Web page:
The role of b cells in pe pathophysiology: A potential target for perinatal cell-based therapy?

Andrea Papait, Ornella Parolini, Alice Masserdotti, Marta Magatti, Anna Cargnoni, Francesca Romana Stefani, Antonietta Rosa Silini

Research output: Contribution to journalArticle

Abstract

The pathophysiology of preeclampsia (PE) is poorly understood; however, there is a large body of evidence that suggests a role of immune cells in the development of PE. Amongst these, B cells are a dominant element in the pathogenesis of PE, and they have been shown to play an important role in various immune-mediated diseases, both as pro-inflammatory and regulatory cells. Perinatal cells are defined as cells from birth-associated tissues isolated from term placentas and fetal annexes and more specifically from the amniotic membrane, chorionic membrane, chorionic villi, umbilical cord (including Wharton’s jelly), the basal plate, and the amniotic fluid. They have drawn particular attention in recent years due to their ability to modulate several aspects of immunity, making them promising candidates for the prevention and treatment of various immune-mediated diseases. In this review we describe main findings regarding the multifaceted in vitro and in vivo immunomodulatory properties of perinatal cells, with a focus on B lymphocytes. Indeed, we discuss evidence on the ability of perinatal cells to inhibit B cell proliferation, impair B cell differentiation, and promote regulatory B cell formation. Therefore, the findings discussed herein unveil the possibility to modulate B cell activation and function by exploiting perinatal immunomodulatory properties, thus possibly representing a novel therapeutic strategy in PE.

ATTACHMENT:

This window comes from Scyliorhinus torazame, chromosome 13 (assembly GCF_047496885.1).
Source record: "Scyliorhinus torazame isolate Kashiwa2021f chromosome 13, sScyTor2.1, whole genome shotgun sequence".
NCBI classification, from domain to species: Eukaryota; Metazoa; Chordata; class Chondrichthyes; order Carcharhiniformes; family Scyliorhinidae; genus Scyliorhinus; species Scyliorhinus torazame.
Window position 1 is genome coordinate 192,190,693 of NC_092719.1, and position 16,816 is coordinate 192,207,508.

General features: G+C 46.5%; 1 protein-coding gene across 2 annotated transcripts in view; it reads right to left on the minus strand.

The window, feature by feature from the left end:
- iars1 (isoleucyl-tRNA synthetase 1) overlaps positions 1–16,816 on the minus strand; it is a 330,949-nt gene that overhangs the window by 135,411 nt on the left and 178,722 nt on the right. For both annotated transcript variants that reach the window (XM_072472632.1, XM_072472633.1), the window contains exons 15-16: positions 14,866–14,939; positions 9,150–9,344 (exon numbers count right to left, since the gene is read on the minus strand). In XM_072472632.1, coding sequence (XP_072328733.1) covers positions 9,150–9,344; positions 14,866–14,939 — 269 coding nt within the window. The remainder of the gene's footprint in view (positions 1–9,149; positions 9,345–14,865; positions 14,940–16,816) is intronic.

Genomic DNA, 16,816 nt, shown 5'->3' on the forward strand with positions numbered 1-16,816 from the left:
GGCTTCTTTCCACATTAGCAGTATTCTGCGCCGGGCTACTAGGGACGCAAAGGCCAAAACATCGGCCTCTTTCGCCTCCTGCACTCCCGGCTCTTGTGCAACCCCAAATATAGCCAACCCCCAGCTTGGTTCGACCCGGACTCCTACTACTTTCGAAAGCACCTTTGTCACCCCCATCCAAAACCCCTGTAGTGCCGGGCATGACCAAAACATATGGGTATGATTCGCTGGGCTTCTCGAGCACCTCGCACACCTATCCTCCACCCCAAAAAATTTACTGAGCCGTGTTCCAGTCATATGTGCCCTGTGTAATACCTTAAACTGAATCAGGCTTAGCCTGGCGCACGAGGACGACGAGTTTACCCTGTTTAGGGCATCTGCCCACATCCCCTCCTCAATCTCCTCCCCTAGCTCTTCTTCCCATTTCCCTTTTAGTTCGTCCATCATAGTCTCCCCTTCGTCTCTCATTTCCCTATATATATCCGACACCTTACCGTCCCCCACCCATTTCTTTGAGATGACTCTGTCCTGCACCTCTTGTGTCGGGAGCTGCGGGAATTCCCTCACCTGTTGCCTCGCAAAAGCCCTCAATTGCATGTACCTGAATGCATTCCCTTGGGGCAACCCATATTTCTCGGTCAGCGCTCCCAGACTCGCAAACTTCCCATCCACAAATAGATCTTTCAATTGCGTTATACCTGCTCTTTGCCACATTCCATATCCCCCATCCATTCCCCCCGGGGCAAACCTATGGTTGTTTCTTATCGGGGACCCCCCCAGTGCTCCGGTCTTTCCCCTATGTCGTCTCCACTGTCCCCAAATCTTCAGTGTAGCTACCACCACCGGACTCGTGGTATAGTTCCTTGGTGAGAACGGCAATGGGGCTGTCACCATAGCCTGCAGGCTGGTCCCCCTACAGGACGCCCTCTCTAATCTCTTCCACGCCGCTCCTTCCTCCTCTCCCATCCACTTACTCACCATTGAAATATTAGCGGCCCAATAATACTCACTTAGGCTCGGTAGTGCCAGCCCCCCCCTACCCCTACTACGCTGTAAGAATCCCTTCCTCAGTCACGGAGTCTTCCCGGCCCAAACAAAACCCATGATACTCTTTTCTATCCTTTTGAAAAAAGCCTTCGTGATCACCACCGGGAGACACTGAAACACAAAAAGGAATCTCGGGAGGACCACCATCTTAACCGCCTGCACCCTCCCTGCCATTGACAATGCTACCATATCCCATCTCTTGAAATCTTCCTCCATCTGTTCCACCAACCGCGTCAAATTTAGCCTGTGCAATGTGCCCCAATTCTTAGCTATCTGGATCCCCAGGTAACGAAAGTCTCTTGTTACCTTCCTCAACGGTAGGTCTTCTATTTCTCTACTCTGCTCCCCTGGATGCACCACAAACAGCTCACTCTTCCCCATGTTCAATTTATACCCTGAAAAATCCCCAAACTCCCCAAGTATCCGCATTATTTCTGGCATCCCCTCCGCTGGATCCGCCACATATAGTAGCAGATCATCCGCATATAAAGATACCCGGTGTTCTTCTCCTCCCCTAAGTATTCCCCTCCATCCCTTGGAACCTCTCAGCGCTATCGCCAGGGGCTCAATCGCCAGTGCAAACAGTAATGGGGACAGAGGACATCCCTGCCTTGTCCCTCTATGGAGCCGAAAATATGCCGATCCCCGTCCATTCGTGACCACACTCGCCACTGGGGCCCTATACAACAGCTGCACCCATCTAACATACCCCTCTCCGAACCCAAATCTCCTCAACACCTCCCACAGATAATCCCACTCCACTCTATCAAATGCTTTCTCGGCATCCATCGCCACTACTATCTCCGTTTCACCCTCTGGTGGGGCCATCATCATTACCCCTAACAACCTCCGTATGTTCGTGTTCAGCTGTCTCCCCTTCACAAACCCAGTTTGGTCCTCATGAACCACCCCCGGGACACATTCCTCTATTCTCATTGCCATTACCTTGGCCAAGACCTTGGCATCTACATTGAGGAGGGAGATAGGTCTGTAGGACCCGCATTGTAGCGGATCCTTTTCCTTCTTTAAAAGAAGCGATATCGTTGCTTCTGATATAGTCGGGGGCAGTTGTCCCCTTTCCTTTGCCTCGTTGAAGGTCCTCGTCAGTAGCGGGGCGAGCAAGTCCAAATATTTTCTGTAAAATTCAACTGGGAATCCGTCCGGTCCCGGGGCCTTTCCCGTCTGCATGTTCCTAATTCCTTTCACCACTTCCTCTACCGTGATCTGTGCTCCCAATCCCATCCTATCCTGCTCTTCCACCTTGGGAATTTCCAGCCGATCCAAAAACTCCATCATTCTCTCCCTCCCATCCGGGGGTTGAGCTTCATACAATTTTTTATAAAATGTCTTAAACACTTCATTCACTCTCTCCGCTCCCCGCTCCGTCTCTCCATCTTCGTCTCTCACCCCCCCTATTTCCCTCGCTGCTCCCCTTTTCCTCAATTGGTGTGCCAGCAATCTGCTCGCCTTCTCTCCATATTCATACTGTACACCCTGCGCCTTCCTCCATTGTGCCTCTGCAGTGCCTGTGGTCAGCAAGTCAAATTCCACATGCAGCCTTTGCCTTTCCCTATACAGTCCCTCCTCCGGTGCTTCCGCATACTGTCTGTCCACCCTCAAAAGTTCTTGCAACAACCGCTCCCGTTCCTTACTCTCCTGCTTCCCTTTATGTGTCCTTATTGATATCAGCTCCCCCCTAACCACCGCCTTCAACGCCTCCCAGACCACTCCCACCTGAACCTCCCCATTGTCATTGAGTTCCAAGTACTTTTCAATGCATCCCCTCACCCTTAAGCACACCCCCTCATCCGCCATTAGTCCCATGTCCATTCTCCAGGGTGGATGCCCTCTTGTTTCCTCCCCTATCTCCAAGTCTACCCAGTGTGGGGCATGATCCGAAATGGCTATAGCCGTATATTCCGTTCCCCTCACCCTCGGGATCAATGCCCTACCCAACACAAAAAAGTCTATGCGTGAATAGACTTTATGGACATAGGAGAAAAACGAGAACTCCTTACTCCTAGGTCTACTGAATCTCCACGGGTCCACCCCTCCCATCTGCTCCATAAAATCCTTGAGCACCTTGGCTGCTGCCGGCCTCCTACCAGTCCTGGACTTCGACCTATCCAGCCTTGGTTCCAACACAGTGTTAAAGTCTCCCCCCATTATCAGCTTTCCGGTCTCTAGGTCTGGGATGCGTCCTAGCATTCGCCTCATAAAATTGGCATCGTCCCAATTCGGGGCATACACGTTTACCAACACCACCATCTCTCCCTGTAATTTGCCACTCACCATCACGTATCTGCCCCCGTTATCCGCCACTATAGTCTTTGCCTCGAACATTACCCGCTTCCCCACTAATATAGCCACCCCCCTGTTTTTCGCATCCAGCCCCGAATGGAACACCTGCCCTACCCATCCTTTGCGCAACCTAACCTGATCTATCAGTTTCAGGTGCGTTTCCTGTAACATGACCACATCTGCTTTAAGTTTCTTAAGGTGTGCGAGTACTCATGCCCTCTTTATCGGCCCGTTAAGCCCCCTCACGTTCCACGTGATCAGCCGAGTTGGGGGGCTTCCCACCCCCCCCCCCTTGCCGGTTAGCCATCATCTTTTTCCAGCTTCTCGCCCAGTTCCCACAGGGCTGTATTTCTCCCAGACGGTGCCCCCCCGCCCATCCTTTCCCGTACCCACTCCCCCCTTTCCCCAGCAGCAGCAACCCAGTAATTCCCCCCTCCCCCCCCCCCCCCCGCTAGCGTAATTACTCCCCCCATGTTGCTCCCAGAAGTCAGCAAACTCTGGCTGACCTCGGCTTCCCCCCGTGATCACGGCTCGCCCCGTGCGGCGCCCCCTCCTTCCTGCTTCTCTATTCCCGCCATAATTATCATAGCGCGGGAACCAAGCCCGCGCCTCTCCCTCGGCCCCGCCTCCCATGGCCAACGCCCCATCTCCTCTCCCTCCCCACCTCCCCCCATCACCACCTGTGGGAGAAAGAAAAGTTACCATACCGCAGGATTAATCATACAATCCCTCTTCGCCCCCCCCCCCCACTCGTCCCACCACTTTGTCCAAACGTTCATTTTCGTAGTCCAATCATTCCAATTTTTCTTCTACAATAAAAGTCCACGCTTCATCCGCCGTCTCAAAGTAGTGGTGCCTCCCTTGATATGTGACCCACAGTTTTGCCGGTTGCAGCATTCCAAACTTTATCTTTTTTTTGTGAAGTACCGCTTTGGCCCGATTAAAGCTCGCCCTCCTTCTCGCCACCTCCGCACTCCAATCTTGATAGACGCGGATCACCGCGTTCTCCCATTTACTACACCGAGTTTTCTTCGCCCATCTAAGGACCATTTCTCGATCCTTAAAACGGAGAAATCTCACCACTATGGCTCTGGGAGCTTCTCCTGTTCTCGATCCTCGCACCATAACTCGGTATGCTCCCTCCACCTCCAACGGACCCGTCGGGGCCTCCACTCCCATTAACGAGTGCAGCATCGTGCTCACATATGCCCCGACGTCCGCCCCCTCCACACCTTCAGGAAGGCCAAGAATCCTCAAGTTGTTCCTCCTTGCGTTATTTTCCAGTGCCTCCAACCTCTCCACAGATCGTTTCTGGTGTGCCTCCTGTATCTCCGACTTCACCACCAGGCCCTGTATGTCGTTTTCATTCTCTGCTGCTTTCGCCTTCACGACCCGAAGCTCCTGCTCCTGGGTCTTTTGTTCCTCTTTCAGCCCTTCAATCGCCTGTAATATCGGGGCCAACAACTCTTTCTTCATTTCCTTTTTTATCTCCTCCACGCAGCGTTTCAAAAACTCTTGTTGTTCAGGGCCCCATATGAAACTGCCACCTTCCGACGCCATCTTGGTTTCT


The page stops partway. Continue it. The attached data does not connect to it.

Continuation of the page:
Original languageEnglish
Pages (from-to)3405-N/A
JournalInternational Journal of Molecular Sciences
Volume22
DOIs
Publication statusPublished - 2021

Keywords

  • Amnion
  • Autoantibodies
  • B cells
  • Perinatal cells
  • Placenta
  • Preeclampsia
  • Umbilical cord

Fingerprint

Dive into the research topics of 'The role of b cells in pe pathophysiology: A potential target for perinatal cell-based therapy?'. Together they form a unique fingerprint.

Cite this